The Last Case of Benedict Fox is a game of lost potential through frustration, sluggish controls and aimlessness

I’m always a little saddened after catching glimpses of a good game buried beneath poor handling.

Past the game’s opening tutorial, an interesting investigate-em-up is teased through puzzle solving, opening locked doors, following blood trails, and eventually delving deep into the fractured memories of a lost soul.

Benedict Fox and his accompanying inner demon – which gave me serious Jackie and the Darkness vibes, by the way – are on the case to explore the decaying memories of the dead, delving deep into a world of horror and torment.

Their back and forth conversations, of exploring and breaking down the fundamentals into finite detail are key to players understanding more about Fox’s abilities and the overall intentions of the game.

And I think that’s the most frustrating thing of all because the setting, the concept and aesthetic, all of it is actually great. A little bit of lovecraft, elements of noir. This is a smartly designed, seemingly well told story, which had franchise potential if I’m being completely honest.

So it’s certainly an interesting approach to tie it all together in a Metroidvania. And therein lay my first issue with the game is that the approach just felt jarring. There was no obvious, enjoyable synergy here and repetitive jumping up between platforms, over holding on buttons and an overall sense of aimlessness quickly became tedious.

All the core, enjoyable components of a Metroidvania are just lost in the midst of bad checkpointing, limited bullets, a double jump that only works on occasion – I’ve never seen anything like it – and a weird insistence on melee combat which feels about as ineffectual to a menacing eldritch terror as a pinch on the arm.

Oh, and when you get hit by enemies, you’re pushed to the floor and stun-locked, leaving you open and vulnerable to any enemies around without the ability to retaliate. Throw in some bugs and glitches and chances of death are pretty high most of the time.

The other big problem is you encounter so many locked doors and puzzles you can do nothing with early on you genuinely forget where to go and the game does not want to help you with map markers, guidepoints or anything of the sort.

The biggest issue, however, was control. Everything just feels so weighted and heavy, which goes at odds with aiming your gun, feathering the thumbstick ever so gently in order to hit your enemy just right. Plus to start out, you get one bullet. So if you miss, you’re a bit screwed, have to resort to the god awful melee and watch your limited health supply get munched.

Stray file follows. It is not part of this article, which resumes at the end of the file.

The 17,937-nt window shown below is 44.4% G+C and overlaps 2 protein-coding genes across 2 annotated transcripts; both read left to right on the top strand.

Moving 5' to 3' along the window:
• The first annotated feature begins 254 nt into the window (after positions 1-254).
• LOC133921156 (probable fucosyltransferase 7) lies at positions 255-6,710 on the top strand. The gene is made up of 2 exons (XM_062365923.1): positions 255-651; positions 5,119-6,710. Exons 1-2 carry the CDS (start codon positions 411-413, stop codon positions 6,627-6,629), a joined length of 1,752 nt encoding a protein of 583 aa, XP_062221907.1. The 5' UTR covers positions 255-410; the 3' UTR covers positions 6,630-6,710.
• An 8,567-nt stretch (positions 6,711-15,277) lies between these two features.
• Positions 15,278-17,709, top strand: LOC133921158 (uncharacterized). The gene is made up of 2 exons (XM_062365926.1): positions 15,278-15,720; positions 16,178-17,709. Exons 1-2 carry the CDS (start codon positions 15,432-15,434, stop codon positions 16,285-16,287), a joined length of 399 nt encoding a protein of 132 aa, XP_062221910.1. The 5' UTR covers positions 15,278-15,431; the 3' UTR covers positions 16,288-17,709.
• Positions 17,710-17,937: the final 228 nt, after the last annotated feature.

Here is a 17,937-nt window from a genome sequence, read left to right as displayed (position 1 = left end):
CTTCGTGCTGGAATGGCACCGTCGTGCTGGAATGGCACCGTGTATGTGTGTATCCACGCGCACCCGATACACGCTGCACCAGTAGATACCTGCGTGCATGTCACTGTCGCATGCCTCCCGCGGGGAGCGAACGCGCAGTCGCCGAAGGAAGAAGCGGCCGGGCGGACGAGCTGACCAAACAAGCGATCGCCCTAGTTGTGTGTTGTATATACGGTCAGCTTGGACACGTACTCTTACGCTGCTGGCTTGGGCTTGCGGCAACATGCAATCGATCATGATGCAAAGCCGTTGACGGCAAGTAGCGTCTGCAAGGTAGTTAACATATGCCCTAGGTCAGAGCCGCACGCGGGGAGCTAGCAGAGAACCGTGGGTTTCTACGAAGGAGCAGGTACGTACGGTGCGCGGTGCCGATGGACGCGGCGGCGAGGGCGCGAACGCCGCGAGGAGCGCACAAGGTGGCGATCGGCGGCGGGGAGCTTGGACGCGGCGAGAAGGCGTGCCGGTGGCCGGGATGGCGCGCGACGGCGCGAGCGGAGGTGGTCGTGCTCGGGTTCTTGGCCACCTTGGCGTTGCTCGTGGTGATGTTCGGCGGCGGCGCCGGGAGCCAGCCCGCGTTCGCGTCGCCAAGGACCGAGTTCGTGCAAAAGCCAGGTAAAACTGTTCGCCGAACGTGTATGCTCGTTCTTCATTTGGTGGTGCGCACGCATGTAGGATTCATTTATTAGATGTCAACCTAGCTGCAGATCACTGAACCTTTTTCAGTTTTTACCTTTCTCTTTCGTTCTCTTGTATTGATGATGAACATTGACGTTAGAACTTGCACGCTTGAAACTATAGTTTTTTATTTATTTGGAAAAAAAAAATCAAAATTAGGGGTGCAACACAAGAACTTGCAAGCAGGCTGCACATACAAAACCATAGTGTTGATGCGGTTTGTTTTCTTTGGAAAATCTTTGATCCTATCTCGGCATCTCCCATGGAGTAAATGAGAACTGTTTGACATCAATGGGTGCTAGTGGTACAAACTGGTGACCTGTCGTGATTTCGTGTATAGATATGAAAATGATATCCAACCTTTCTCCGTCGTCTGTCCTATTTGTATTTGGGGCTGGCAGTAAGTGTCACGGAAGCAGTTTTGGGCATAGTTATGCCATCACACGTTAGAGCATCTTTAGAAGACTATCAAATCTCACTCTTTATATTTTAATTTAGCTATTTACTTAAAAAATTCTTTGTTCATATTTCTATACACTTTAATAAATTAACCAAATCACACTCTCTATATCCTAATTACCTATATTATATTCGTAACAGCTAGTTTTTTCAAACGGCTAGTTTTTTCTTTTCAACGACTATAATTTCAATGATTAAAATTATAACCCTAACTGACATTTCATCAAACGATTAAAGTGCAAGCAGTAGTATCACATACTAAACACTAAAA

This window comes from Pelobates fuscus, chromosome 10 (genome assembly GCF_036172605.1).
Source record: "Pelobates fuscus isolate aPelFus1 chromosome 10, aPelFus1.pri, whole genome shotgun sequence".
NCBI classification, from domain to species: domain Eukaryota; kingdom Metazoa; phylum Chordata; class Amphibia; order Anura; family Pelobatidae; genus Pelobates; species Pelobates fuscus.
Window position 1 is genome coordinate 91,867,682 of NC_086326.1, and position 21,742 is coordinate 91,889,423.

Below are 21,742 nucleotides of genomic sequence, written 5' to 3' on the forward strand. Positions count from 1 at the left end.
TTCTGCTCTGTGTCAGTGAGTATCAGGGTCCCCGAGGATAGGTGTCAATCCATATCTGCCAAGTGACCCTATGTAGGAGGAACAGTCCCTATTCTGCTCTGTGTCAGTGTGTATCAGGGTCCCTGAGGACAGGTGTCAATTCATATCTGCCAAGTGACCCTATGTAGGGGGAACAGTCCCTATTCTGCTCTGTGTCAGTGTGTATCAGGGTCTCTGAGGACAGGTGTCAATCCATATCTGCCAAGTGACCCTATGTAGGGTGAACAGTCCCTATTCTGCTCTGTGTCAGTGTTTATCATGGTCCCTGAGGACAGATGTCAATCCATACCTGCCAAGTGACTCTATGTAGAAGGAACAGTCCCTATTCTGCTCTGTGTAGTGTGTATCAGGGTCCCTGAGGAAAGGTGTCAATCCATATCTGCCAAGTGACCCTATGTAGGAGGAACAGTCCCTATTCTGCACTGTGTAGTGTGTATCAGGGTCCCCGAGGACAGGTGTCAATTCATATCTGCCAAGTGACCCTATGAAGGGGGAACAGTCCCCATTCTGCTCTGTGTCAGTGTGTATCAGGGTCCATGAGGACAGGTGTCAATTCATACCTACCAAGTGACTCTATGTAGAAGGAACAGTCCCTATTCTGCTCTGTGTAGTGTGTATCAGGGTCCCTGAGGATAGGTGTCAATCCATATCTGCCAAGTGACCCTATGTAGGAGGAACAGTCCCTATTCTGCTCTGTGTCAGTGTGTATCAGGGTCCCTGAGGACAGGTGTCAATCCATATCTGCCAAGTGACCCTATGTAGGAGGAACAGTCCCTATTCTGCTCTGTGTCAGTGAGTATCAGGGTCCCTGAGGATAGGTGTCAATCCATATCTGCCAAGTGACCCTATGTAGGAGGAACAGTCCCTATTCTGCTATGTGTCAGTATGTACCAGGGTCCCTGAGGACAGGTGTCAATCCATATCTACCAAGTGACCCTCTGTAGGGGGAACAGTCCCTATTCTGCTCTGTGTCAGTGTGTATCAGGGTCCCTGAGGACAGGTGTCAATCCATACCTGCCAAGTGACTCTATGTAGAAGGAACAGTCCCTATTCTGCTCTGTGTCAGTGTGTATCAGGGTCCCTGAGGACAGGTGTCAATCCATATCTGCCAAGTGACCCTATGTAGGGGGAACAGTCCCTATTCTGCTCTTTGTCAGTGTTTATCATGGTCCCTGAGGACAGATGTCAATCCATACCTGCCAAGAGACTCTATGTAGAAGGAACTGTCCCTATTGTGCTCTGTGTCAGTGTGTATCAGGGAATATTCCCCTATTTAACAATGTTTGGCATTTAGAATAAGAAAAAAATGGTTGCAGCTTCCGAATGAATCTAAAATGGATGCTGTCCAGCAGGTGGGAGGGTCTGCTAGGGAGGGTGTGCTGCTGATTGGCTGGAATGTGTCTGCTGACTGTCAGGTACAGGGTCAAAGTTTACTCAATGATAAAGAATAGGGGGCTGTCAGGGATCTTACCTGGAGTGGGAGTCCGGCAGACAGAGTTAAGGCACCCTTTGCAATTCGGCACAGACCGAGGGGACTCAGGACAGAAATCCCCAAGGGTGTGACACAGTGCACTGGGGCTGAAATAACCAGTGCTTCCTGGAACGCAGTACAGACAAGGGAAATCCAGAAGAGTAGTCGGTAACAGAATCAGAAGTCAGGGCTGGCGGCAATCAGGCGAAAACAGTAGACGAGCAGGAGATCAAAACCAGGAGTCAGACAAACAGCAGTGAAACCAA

There is a parry, at least, and a duck. But both, for some unknown reason, are on a timer, so you’re often inadvertently standing up right in the line of fire at the wrong time, or your shield goes down at the wrong time and will see you take a ton of damage.

Later game does at least give you the chance to upgrade components and make some tweaks through a tarot card system, which makes this one of those odd games where it gets easier the further you go along, but forces you through slog in its opening moments, the key time to get people invested in your game.

Sadly for Ben Fox, it will probably lose its audience way before that, particularly when players are forced to fight a boss early on that’s about as unbalanced and unattuned to the early stages of a game as it gets.

So, for me, this is a game of lost potential. There’s glimpses of something really enjoyable here, a title that could really have shaken things up in the Indie space, plus it looks great. Sadly, the controls and gameplay flow just aren’t enjoyable enough to recommend. Add in design issues and it all just continuously manage to frustrate.


The Last Case of Benedict Fox has a fascinating concept with a smart setting that looks absolutely beautiful, but you almost feel like it would have been a better fit in another genre entirely. This Metroidvania is absolutely jarring with its heavy, tank-like controls, very confusing design choices, frustrating combat, and an overall feeling of aimlessness. A real shame. 


+ Stunning aesthetic
+ Intriguing setting


– Controls are clunky and heavy-handed
– Bizarre design choices that try to be too clever but just fail spectacularly
– Harsh initial difficulty curve that’s unrelenting and unwelcoming 

The Last Case of Benedict Fox is now available on PC, and Xbox Game Pass.

Code Kindly Provided by Rogue Games

Played on Xbox Series X

About the author

Jay Jones

Jay is a massive football fan - Manchester Utd in case you were wondering - and lover of gaming. He'll play just about anything, but his vice is definitely Ultimate Team.
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